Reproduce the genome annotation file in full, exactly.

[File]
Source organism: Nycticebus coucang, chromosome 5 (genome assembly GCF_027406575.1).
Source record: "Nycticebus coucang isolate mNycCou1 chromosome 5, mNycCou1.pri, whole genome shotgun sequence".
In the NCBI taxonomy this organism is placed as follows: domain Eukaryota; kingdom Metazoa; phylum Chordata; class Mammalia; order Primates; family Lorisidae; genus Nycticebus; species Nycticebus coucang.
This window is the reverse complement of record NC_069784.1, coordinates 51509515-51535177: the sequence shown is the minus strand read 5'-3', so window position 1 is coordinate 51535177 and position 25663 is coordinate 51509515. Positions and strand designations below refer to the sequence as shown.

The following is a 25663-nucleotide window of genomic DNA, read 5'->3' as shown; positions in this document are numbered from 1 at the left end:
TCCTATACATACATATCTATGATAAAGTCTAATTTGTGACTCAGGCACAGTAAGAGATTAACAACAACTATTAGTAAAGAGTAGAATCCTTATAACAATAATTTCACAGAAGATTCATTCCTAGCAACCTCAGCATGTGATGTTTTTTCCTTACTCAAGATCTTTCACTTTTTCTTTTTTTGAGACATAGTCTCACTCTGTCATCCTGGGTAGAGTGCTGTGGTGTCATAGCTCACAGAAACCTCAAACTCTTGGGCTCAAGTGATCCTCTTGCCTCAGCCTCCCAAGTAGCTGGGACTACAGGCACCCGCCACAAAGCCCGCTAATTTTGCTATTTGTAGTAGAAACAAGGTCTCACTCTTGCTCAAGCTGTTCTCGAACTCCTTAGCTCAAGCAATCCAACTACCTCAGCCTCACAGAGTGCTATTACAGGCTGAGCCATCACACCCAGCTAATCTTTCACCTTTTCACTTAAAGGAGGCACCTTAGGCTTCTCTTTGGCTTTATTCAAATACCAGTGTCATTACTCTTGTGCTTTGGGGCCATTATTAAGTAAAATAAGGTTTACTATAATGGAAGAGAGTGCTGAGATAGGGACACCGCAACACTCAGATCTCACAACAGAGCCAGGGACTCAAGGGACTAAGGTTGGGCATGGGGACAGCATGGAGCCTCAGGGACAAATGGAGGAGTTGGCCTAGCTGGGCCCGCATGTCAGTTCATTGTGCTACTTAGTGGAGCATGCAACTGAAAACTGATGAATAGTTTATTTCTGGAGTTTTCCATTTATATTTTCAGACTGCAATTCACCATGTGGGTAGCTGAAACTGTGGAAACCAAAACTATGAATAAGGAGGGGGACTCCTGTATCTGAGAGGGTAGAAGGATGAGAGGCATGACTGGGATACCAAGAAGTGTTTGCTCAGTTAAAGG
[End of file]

Source organism: Nycticebus coucang, chromosome 5 (genome assembly GCF_027406575.1).
Source record: "Nycticebus coucang isolate mNycCou1 chromosome 5, mNycCou1.pri, whole genome shotgun sequence".
In the NCBI taxonomy this organism is placed as follows: domain Eukaryota; kingdom Metazoa; phylum Chordata; class Mammalia; order Primates; family Lorisidae; genus Nycticebus; species Nycticebus coucang.
This window is the reverse complement of record NC_069784.1, coordinates 51509515-51535177: the sequence shown is the minus strand read 5'-3', so window position 1 is coordinate 51535177 and position 25663 is coordinate 51509515. Positions and strand designations below refer to the sequence as shown.

The following is a 25663-nucleotide window of genomic DNA, read 5'->3' as shown; positions in this document are numbered from 1 at the left end:
TCCTATACATACATATCTATGATAAAGTCTAATTTGTGACTCAGGCACAGTAAGAGATTAACAACAACTATTAGTAAAGAGTAGAATCCTTATAACAATAATTTCACAGAAGATTCATTCCTAGCAACCTCAGCATGTGATGTTTTTTCCTTACTCAAGATCTTTCACTTTTTCTTTTTTTGAGACATAGTCTCACTCTGTCATCCTGGGTAGAGTGCTGTGGTGTCATAGCTCACAGAAACCTCAAACTCTTGGGCTCAAGTGATCCTCTTGCCTCAGCCTCCCAAGTAGCTGGGACTACAGGCACCCGCCACAAAGCCCGCTAATTTTGCTATTTGTAGTAGAAACAAGGTCTCACTCTTGCTCAAGCTGTTCTCGAACTCCTTAGCTCAAGCAATCCAACTACCTCAGCCTCACAGAGTGCTATTACAGGCTGAGCCATCACACCCAGCTAATCTTTCACCTTTTCACTTAAAGGAGGCACCTTAGGCTTCTCTTTGGCTTTATTCAAATACCAGTGTCATTACTCTTGTGCTTTGGGGCCATTATTAAGTAAAATAAGGTTTACTATAATGGAAGAGAGTGCTGAGATAGGGACACCGCAACACTCAGATCTCACAACAGAGCCAGGGACTCAAGGGACTAAGGTTGGGCATGGGGACAGCATGGAGCCTCAGGGACAAATGGAGGAGTTGGCCTAGCTGGGCCCGCATGTCAGTTCATTGTGCTACTTAGTGGAGCATGCAACTGAAAACTGATGAATAGTTTATTTCTGGAGTTTTCCATTTATATTTTCAGACTGCAATTCACCATGTGGGTAGCTGAAACTGTGGAAACCAAAACTATGAATAAGGAGGGGGACTCCTGTATCTGAGAGGGTAGAAGGATGAGAGGCATGACTGGGATACCAAGAAGTGTTTGCTCAGTTAAAGG